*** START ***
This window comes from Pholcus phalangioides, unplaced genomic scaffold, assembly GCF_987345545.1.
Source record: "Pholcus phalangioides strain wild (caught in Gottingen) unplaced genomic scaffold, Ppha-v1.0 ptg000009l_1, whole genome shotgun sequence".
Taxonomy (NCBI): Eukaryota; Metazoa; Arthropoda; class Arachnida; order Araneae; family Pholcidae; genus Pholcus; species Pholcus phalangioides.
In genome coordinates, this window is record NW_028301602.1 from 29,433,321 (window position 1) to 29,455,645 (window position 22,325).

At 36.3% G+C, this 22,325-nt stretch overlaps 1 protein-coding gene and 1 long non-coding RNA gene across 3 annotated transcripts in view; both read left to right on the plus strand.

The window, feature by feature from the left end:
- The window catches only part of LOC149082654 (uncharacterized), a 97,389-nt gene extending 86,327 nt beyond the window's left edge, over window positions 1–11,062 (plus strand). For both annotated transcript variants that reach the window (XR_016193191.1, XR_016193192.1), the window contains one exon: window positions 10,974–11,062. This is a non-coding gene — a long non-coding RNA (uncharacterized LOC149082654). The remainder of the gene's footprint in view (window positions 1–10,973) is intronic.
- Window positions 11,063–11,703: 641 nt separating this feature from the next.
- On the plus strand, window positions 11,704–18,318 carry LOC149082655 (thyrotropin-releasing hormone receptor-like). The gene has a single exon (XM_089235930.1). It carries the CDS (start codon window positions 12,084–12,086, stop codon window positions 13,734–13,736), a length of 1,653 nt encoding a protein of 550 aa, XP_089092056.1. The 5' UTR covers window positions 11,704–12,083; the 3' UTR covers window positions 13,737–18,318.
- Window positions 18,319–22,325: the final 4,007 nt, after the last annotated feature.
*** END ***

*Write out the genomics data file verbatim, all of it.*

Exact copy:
This window comes from Pholcus phalangioides, unplaced genomic scaffold, assembly GCF_987345545.1.
Source record: "Pholcus phalangioides strain wild (caught in Gottingen) unplaced genomic scaffold, Ppha-v1.0 ptg000009l_1, whole genome shotgun sequence".
Taxonomy (NCBI): Eukaryota; Metazoa; Arthropoda; class Arachnida; order Araneae; family Pholcidae; genus Pholcus; species Pholcus phalangioides.
In genome coordinates, this window is record NW_028301602.1 from 29,433,321 (window position 1) to 29,455,645 (window position 22,325).

At 36.3% G+C, this 22,325-nt stretch overlaps 1 protein-coding gene and 1 long non-coding RNA gene across 3 annotated transcripts in view; both read left to right on the plus strand.

The window, feature by feature from the left end:
- The window catches only part of LOC149082654 (uncharacterized), a 97,389-nt gene extending 86,327 nt beyond the window's left edge, over window positions 1–11,062 (plus strand). For both annotated transcript variants that reach the window (XR_016193191.1, XR_016193192.1), the window contains one exon: window positions 10,974–11,062. This is a non-coding gene — a long non-coding RNA (uncharacterized LOC149082654). The remainder of the gene's footprint in view (window positions 1–10,973) is intronic.
- Window positions 11,063–11,703: 641 nt separating this feature from the next.
- On the plus strand, window positions 11,704–18,318 carry LOC149082655 (thyrotropin-releasing hormone receptor-like). The gene has a single exon (XM_089235930.1). It carries the CDS (start codon window positions 12,084–12,086, stop codon window positions 13,734–13,736), a length of 1,653 nt encoding a protein of 550 aa, XP_089092056.1. The 5' UTR covers window positions 11,704–12,083; the 3' UTR covers window positions 13,737–18,318.
- Window positions 18,319–22,325: the final 4,007 nt, after the last annotated feature.